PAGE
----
Graham acknowledged that, despite his petition to the RNC to allow all 16 candidates a place on the debate stage, his standing in national public opinion polls likely will not earn him a spot in the first televised Republican debate on August 6. Still, Graham appeared hopeful about his plan to win over primary voters.

“I'm going to talk to people in Iowa and New Hampshire and South Carolina about the threats we face, why I’m the best qualified to be commander-in-chief,“ Graham said. “And why Mr. Trump, while he says a lot of controversial and loud things, is not qualified to be commander-in-chief, and he cannot win an election that we cannot afford to lose,” he added.

A notorious flip-phone devotee, Graham -- who said first on "This Week" he has upgraded to an iPhone after Trump announced his cell phone number to the world -- said he did have one thing to thank The Donald for.

“Donald Trump's done something my staff could never get me to do, and that's get a new phone - so thanks, Donald,” he joked.

It’s official: Sen. Lindsey Graham has a new cell phone.

"I don’t know if I'm going to email, but I do have an iPhone," the 2016 Republican presidential candidate, who previously said he’s never sent an e-mail before, told ABC’s George Stephanopoulos on “This Week” Sunday.

A notorious flip-phone devotee, last week the senator destroyed his old-school phone after primary opponent Donald Trump read the cell number aloud during a televised speech before a crowd in Graham’s home state of South Carolina.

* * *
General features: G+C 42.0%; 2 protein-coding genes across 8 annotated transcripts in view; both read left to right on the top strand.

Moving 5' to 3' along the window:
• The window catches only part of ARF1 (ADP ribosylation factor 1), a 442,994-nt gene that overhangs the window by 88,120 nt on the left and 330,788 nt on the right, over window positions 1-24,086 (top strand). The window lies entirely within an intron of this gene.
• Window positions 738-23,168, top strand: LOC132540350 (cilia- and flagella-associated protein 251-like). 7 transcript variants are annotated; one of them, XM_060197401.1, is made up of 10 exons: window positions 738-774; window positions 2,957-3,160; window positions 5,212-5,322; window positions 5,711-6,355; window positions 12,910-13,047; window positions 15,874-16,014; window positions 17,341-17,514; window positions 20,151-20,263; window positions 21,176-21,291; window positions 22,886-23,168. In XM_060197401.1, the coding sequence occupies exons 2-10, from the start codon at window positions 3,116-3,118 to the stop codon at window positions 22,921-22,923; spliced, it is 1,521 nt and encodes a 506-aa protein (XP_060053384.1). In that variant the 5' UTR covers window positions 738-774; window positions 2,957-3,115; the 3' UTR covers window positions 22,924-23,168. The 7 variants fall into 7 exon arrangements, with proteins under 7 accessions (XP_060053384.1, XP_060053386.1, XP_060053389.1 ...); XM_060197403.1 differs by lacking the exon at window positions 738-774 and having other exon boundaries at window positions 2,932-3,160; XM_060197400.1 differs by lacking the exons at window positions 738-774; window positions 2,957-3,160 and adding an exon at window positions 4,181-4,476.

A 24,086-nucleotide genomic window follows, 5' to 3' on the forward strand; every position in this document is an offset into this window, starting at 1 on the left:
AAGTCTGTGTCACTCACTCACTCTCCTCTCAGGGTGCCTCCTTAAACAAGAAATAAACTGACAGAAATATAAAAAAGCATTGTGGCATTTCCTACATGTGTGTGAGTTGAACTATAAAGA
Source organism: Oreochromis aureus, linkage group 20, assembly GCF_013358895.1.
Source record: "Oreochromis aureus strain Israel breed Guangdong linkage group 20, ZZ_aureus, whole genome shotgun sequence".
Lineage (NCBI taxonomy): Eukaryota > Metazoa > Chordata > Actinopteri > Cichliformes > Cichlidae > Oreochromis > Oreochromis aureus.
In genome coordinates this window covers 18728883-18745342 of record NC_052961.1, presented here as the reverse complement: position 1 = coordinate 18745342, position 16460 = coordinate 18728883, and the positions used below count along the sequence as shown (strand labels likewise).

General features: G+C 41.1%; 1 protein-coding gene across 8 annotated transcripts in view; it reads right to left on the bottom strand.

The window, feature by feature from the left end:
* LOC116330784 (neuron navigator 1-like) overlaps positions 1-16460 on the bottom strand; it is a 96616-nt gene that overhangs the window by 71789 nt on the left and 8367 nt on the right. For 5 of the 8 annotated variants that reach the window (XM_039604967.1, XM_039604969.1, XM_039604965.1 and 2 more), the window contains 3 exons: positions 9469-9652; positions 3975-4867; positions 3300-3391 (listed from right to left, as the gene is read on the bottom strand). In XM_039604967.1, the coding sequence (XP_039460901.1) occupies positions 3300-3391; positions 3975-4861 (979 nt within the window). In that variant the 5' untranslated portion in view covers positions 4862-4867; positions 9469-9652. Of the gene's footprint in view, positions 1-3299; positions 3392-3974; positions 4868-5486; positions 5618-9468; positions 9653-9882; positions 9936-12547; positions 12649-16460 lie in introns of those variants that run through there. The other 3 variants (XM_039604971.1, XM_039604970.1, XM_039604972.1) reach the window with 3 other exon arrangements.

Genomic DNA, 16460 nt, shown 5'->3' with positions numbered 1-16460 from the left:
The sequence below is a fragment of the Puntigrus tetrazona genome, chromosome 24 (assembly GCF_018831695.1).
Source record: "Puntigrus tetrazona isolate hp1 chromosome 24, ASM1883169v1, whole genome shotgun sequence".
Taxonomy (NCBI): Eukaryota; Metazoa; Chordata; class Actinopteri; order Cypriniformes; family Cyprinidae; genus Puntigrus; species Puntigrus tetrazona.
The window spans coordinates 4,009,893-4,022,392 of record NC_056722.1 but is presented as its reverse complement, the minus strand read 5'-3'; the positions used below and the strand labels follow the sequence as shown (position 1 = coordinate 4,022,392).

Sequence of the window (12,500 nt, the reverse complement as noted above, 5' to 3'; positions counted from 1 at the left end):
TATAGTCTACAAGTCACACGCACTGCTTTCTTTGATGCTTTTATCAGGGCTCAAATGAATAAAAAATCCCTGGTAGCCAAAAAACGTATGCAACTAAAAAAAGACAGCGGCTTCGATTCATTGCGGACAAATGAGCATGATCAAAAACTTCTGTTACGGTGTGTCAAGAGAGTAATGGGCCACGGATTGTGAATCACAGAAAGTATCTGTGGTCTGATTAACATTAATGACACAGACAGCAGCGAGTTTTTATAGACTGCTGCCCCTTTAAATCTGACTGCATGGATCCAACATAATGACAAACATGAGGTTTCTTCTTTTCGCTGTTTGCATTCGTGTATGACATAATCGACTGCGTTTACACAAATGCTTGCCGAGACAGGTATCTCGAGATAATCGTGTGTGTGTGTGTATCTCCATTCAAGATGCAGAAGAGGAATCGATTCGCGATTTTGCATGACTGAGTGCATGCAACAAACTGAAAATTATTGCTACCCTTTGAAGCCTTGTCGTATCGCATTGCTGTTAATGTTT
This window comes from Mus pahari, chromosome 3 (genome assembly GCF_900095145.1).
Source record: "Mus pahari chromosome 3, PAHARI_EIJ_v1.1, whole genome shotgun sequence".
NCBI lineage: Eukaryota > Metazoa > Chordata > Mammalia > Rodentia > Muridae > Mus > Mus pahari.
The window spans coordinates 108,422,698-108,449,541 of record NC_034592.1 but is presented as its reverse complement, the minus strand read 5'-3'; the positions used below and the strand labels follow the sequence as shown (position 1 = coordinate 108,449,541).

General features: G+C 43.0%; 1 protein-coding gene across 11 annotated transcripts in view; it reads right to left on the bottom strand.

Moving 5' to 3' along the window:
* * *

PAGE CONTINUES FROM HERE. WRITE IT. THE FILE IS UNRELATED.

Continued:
"Donald Trump's done something my staff could never get me to do, and that's get a new phone -- so thanks, Donald," Graham joked.
 

Lindsey Graham: Donald Trump 'Selling Fear and Prejudice'
 
 
 
 
 


 

But Graham had far more than just jokes for his GOP rival Trump. The GOP senator stated his case against the reality star hotel mogul, underscoring what he says are the great dangers of continuing to support Trump, the current Republican frontrunner in the polls.

"I would ask the Republican Party why most major companies are firing Mr. Trump, and I don’t think we should hire him," Graham said.

"I’m not taking on voters, I am taking on an idea that I think he's appealing to the dark side of American politics," he added. "He is not offering solutions to hard, complicated problems. He is basically selling fear and prejudice."

Graham said he believes there's a market in both political parties for candidates who say "outrageous" things.

“There’s a market in my party for people if you say that Obama's not born in America -– that he's actually born in Kenya -– there are people who want to believe that," he said. “If you said [President George W.] Bush was a war criminal or he's stupid, there's a market for that on the other side.”

On what Trump offers the party, Graham argued that "he's appealing to fear and prejudice, and there's a market for that," adding that it’s not good for the country, despite the "market" being in place.

Graham acknowledged that, despite his petition to the RNC to allow all 16 candidates a place on the debate stage, his standing in national public opinion polls likely will not earn him a spot in the first televised Republican debate on August 6. Still, Graham appeared hopeful about his plan to win over primary voters.

"I'm going to talk to people in Iowa and New Hampshire and South Carolina about the threats we face, why I'm the best qualified to be commander-in-chief." Graham said. "And why Mr. Trump, while he says a lot of controversial and loud things, is not qualified to be commander-in-chief, and he cannot win an election that we cannot afford to lose."


 



http://blog.sciencenet.cn/blog-847277-908512.html  此文来自科学网李胜文博客,转载请注明出处。
上一篇:writing like Hemingway, not what you think!
[ 打印 ]
阅读 ()评论 (0)
评论
目前还没有任何评论
登录后才可评论.